A year ago today, the world's 1.2 billion Catholics got their first Jesuit pope and the first from the global south. Taking the name Francis, he soon became one of the world's most popular newsmakers.

Following two doctrinally conservative leaders, the Argentine-born pope's pastoral approach has given the Catholic Church a new glow — less judgmental, more merciful.

Like many others in the big Sunday crowd in St. Peter's square, Sally Wilson is not Catholic, but she came all the way from Beaumont, Texas, to see the pope.

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Parallels
2:37 am
Thu March 13, 2014

Hitching A Ride On The World's Biggest Cargo Ship

NPR's Jackie Northam on the Maersk McKinney Moller, a new container megaship that can carry about double what many other big cargo ships can carry. It's 20 stories high and four football fields long.
Jackie Northam NPR

Originally published on Thu March 13, 2014 9:17 am

I started my journey at the famed Gdansk Shipyard, home of Poland's solidarity movement in the 1980s. It was nearly midnight when I arrived and saw for the first time the Maersk McKinney Moller, the world's largest container ship.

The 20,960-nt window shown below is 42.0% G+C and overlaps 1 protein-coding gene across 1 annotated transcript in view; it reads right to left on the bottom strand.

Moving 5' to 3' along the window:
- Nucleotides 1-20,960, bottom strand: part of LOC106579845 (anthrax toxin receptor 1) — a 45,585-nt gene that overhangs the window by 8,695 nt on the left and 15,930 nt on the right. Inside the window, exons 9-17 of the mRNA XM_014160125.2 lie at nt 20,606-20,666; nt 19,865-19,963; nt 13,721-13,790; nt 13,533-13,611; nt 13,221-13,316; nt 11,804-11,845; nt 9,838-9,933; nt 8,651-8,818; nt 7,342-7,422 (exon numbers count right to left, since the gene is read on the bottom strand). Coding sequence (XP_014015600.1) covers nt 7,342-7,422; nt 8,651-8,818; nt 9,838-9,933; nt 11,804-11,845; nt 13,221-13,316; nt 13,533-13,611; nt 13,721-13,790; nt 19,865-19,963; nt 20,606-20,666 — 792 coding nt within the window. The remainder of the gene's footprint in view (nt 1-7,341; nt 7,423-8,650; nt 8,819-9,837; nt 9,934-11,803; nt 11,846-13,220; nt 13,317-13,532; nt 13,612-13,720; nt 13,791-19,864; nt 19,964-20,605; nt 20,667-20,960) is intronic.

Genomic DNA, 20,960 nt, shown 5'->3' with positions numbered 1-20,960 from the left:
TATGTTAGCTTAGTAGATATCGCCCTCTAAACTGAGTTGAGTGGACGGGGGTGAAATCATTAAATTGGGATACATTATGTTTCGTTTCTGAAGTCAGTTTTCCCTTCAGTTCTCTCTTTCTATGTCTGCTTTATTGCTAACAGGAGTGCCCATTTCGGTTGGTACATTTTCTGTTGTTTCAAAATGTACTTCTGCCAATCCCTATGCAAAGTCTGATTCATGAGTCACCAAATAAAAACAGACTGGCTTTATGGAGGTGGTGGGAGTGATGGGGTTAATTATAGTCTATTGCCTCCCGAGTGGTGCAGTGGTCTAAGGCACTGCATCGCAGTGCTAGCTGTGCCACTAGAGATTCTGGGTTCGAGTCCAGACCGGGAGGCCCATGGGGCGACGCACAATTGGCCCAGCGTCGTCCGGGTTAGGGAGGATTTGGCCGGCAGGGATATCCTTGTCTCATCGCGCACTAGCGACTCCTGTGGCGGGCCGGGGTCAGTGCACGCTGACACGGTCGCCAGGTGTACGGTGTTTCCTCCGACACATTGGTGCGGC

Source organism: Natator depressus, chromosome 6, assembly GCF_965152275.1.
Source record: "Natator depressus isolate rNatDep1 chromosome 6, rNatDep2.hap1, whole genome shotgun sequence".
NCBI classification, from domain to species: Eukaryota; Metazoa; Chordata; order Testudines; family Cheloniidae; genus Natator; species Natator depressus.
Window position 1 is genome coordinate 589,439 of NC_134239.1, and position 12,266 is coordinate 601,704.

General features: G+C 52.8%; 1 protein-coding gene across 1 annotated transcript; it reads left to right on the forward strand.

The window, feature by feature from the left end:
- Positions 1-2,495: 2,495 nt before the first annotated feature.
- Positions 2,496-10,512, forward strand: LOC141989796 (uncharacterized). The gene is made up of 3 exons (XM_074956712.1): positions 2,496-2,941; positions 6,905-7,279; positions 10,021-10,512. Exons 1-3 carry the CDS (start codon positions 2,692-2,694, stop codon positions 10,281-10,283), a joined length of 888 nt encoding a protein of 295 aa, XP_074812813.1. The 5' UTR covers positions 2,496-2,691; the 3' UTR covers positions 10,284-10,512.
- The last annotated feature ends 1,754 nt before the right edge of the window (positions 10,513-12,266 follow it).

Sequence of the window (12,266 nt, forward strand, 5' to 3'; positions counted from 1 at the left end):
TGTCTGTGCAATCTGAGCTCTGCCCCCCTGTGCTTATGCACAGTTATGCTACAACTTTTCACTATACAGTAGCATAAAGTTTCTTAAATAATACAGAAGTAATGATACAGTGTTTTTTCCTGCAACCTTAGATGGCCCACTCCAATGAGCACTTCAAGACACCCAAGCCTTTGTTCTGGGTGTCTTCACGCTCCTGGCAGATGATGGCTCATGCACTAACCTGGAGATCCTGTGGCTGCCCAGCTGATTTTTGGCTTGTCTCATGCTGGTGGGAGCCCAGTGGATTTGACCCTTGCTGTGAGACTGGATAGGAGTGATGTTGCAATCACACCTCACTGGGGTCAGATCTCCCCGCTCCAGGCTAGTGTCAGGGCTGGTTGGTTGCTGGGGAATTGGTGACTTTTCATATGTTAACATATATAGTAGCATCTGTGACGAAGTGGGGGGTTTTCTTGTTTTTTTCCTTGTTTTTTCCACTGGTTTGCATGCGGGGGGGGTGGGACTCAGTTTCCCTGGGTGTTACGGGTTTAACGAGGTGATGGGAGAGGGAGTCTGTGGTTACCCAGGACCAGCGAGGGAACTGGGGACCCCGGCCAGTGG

I simply wasn't prepared for just how massive it is. The whole ship really can't be taken in, even standing at a distance, so I gave my neck a good stretch by scanning this behemoth end to end, and up and down.

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The Two-Way
6:47 pm
Wed March 12, 2014

U.S. Judge Throws Out Charges Against Indian Diplomat

Devyani Khobragade at an India Studies Stony Brook University fundraiser in Long Island, N.Y., on Dec. 8, 2013.
Mohammed Jaffer Reuters /Landov

Originally published on Thu March 13, 2014 8:53 am

A federal judge dropped charges on Wednesday against an Indian diplomat because she enjoys diplomatic immunity.

As Krishnadev reported back in January, the case of Devyani Khobragade, who was indicted on charges of falsifying visa documents for her Indian maid, "sparked a diplomatic row between India and the U.S."

According to a grand jury indictment, Khobragade said she was going to pay her maid $9 an hour. She actually paid her $3.